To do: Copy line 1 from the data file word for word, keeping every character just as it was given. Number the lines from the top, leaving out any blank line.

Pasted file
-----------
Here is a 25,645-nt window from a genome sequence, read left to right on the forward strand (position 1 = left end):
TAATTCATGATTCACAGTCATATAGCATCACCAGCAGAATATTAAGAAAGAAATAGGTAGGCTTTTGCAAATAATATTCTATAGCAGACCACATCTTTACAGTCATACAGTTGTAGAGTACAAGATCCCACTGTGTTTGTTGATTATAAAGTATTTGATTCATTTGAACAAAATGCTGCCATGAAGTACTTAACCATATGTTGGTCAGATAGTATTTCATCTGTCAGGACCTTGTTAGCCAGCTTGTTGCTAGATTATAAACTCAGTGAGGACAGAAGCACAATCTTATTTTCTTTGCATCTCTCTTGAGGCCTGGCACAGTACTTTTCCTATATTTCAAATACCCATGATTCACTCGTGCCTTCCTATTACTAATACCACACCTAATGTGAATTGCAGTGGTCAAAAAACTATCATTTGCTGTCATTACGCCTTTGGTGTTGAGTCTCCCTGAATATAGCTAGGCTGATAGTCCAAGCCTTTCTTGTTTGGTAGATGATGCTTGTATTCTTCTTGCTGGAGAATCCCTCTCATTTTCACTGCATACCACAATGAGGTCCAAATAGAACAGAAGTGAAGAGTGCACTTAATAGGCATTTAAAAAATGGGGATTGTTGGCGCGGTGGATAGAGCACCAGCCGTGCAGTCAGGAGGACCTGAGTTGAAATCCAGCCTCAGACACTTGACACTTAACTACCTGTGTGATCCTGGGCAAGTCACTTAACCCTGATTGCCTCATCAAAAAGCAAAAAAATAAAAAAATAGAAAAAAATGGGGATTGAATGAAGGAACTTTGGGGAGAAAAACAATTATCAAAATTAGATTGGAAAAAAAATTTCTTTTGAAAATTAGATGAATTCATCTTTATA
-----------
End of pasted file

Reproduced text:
Here is a 25,645-nt window from a genome sequence, read left to right on the forward strand (position 1 = left end):